1
$\begingroup$

I often hear that on the microscopic level, time-reversal symmetry is true for all physical processes. However, I can easily come up with counterexamples that seem to disprove this:

  • Two particles of opposite charge being attracted by each other and accelerating towards one other as a result.

Furthermore, even barely observed on a microscopic level, the gravitational force surely defies time-reversal symmetry. A movie of an apple accelerating away from the ground is immediately recognizable as the reversed version of the true process. This is a macroscopic example, but you get the point.

So where am I wrong?

$\endgroup$
  • 2
    $\begingroup$ Assume CPT symmetry and since CP violation is observed, T symmetry is also violated. (my limited knowledge in particle physics) $\endgroup$ – K_inverse Dec 3 '18 at 12:28
  • 2
    $\begingroup$ Unless the two particles of opposite charge smash together into one, they fly towards each other, undergo Rutherford scattering, and fly apart in a way that is indistinguishable from them flying towards each other - your counterexample isn't a counterexample at all. $\endgroup$ – Jon Custer Dec 3 '18 at 13:47
2
$\begingroup$

Furthermore, even barely observed on a microscopic level, the gravitational force surely defies time-reversal symmetry. A movie of an apple accelerating away from the ground is immediately recognizable as the reversed version of the true process.

No. When an apple falls from a tree, it starts motionless at a high point, then gains more and more speed as it moves lower. The time reverse of this occurs when you throw an apple up. It starts with high speed at the bottom, then ends up motionless at a high point. In both cases the acceleration is toward the ground.

More mathematically, suppose the position of the falling apple is $y(t)$. Then the acceleration must be $-g$. When you time reverse the trajectory to get $y(-t)$, you get two minus signs when differentiating from the chain rule, so the acceleration is still $-g$. So if $y(t)$ is a legal path, so is $y(-t)$.

You might say the time reversed process is impossible, because obviously an apple can't jump up from the ground and back into the tree. But that's the entire point of the paradox. Microscopically, Newton's laws allow both processes; it's only thermodynamics that forbids one.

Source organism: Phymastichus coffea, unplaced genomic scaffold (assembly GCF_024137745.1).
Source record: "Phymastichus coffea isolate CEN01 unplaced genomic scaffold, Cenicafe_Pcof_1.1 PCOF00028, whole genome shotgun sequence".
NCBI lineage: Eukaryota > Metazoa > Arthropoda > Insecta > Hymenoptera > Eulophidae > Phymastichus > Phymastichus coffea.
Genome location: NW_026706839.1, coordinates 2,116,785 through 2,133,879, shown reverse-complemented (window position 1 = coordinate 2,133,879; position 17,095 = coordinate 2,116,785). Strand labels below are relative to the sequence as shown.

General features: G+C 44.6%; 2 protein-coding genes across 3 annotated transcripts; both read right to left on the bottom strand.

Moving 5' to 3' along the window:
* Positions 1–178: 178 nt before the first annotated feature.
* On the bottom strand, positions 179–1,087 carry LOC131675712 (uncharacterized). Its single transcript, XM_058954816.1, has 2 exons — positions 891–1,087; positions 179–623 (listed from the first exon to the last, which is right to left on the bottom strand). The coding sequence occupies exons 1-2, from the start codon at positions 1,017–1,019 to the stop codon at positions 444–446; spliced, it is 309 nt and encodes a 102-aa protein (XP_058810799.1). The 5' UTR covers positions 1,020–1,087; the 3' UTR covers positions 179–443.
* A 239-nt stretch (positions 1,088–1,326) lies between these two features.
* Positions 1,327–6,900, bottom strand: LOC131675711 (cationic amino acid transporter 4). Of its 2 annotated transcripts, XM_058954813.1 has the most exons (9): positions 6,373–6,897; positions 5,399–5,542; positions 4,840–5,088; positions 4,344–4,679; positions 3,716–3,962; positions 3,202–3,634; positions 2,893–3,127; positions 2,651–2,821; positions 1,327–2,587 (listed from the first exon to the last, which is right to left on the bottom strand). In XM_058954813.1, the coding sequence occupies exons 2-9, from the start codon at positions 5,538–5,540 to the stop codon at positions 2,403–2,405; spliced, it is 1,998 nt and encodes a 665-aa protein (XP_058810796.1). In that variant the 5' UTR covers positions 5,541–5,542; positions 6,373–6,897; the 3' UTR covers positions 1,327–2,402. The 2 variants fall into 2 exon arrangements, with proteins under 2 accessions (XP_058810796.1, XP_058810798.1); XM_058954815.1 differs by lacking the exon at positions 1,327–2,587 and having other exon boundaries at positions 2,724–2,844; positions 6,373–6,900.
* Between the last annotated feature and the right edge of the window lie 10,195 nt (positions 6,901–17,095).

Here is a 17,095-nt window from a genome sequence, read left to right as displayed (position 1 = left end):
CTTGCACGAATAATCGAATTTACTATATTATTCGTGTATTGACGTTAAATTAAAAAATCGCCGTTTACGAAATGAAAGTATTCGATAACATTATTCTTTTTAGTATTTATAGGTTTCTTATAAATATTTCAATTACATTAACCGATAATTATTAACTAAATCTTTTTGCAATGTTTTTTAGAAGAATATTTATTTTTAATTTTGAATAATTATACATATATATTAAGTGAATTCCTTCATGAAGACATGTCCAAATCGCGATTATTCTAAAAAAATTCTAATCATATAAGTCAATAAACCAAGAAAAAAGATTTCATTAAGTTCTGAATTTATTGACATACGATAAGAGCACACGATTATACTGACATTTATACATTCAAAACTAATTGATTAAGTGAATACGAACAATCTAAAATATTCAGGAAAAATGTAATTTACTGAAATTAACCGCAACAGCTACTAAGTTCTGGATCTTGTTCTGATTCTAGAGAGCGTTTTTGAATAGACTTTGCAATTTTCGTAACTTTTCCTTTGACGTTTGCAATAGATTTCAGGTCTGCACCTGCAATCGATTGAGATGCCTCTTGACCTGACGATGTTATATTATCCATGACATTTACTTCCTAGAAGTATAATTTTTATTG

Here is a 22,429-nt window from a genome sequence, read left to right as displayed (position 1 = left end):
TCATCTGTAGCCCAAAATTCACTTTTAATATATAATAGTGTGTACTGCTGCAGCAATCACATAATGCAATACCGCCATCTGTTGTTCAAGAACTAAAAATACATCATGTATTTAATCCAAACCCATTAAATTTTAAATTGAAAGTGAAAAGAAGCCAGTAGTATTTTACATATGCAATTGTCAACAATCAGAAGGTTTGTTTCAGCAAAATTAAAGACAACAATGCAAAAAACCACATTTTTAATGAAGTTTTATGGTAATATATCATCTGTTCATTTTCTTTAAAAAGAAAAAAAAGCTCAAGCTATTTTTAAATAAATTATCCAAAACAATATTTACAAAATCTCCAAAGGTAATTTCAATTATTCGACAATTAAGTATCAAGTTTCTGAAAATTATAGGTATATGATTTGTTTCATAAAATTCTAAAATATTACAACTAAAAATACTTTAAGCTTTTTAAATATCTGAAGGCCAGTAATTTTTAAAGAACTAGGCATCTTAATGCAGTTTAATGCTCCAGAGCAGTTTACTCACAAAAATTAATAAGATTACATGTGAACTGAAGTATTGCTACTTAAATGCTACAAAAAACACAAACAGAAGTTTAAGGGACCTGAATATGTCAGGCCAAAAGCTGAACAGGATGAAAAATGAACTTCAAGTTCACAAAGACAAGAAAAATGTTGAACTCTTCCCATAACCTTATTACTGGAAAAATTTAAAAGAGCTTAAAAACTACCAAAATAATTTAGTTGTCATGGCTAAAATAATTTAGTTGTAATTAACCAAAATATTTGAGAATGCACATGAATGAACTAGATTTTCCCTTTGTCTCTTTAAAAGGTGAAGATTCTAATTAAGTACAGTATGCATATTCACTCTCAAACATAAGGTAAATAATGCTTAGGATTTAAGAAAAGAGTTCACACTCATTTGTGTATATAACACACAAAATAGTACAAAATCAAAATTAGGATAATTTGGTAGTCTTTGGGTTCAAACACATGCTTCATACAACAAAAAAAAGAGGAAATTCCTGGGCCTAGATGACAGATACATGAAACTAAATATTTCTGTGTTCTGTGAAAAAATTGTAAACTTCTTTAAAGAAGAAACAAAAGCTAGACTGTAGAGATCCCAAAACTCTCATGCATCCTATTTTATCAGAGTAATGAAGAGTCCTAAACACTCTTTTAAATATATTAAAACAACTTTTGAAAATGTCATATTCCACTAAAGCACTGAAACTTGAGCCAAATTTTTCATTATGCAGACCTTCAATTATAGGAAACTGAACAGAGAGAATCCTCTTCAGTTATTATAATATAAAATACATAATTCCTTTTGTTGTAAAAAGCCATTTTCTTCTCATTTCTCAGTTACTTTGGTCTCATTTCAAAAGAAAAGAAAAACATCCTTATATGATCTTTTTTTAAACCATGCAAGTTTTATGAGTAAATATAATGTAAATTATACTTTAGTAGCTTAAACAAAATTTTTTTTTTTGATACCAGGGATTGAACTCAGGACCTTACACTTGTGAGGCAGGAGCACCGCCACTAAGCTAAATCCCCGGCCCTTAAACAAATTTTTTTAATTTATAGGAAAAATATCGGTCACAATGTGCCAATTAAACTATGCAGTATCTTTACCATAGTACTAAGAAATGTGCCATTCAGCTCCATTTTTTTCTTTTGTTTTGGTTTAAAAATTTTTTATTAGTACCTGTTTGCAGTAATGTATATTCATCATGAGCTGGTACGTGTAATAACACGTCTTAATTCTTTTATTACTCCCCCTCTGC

$\endgroup$
  • $\begingroup$ To expand: time reversal states that in a field of forces (e.g. graviy of electric field), which for simplicity we require to be conservative, if a motion from point r(0) with velocity v(0) leads, after a time t, to the new point r(t), v(t), then a hypothetical motion starting at r(t) with velocity -v(t) goes "back" to r(0), -v(0) and it does so along the same path. As knzhou wrote, that means, you can't tell the difference from an apple been thrown up and a falling apple with time flowing backwards. They look the same. But one occurs spontaneously in the macroscopic world... $\endgroup$ – JalfredP Dec 3 '18 at 12:37
  • $\begingroup$ @JalfredP there has to be energy conservation, if energy is provided , the mathematical path will be the same. In short "given the initial +endpoint fourvectors and the field, the path is the same" $\endgroup$ – anna v Dec 3 '18 at 13:07
  • $\begingroup$ I did say "conservative field" i.e. energy is conserved and the path is well defined (: $\endgroup$ – JalfredP Dec 3 '18 at 17:40

Your Answer

By clicking “Post Your Answer”, you agree to our terms of service, privacy policy and cookie policy

Not the answer you're looking for? Browse other questions tagged or ask your own question.